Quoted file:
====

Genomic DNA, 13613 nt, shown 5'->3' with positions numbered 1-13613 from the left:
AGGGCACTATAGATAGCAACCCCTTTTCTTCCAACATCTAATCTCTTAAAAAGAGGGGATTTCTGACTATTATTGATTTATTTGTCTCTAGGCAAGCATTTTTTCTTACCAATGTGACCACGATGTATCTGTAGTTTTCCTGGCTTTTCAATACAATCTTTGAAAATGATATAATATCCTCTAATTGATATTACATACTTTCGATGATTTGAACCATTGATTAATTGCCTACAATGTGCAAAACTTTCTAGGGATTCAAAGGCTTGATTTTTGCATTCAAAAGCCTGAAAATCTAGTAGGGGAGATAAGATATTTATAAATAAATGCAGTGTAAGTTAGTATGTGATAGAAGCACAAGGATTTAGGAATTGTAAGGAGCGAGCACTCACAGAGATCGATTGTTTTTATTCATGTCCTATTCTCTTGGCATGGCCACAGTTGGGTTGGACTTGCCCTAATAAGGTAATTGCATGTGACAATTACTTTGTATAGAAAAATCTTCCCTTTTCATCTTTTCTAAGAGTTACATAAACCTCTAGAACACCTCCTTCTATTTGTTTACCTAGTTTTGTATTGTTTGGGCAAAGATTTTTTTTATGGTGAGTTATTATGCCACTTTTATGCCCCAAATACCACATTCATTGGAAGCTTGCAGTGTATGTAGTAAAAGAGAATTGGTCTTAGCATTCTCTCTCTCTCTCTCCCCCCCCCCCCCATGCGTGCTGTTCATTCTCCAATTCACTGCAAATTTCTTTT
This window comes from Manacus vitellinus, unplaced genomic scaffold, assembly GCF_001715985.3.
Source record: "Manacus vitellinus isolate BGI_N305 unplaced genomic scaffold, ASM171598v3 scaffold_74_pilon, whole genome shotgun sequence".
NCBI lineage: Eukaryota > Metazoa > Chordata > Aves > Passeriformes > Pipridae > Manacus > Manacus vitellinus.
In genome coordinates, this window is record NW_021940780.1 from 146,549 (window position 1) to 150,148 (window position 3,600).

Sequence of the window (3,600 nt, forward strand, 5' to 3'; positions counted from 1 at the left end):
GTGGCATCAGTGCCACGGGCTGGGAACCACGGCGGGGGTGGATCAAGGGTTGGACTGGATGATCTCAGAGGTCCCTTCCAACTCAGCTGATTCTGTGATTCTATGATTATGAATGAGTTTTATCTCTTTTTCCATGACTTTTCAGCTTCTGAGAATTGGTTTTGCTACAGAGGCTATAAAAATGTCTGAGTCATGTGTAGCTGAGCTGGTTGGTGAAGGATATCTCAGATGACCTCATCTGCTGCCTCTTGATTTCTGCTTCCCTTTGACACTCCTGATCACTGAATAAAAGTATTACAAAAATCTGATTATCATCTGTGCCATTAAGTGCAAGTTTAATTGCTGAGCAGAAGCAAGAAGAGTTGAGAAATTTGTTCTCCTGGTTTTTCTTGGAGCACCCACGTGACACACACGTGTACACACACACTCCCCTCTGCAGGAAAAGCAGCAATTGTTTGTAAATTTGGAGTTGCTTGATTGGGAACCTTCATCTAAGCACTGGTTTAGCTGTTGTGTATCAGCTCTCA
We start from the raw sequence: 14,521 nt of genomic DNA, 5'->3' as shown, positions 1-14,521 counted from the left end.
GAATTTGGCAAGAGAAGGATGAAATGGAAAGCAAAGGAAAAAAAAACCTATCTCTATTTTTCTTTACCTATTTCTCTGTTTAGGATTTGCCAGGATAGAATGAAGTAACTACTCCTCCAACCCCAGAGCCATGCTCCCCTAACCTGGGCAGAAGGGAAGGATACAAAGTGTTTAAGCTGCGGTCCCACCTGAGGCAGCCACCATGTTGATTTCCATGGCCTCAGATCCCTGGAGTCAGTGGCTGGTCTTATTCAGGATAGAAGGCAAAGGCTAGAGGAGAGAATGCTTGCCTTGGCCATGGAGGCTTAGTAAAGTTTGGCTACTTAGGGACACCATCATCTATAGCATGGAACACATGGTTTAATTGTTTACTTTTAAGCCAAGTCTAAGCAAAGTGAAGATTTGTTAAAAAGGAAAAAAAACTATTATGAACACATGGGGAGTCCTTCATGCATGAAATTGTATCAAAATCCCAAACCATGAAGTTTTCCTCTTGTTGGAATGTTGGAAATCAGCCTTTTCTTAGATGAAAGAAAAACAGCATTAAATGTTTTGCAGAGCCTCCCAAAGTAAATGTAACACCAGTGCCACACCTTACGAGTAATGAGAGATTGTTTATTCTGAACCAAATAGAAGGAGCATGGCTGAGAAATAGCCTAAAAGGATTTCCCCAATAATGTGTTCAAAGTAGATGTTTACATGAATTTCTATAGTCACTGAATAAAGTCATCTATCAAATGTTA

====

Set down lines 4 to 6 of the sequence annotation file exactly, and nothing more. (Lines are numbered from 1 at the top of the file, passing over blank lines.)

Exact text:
Source record: "Manacus vitellinus isolate BGI_N305 unplaced genomic scaffold, ASM171598v3 scaffold_74_pilon, whole genome shotgun sequence".
NCBI lineage: Eukaryota > Metazoa > Chordata > Aves > Passeriformes > Pipridae > Manacus > Manacus vitellinus.
In genome coordinates, this window is record NW_021940780.1 from 146,549 (window position 1) to 150,148 (window position 3,600).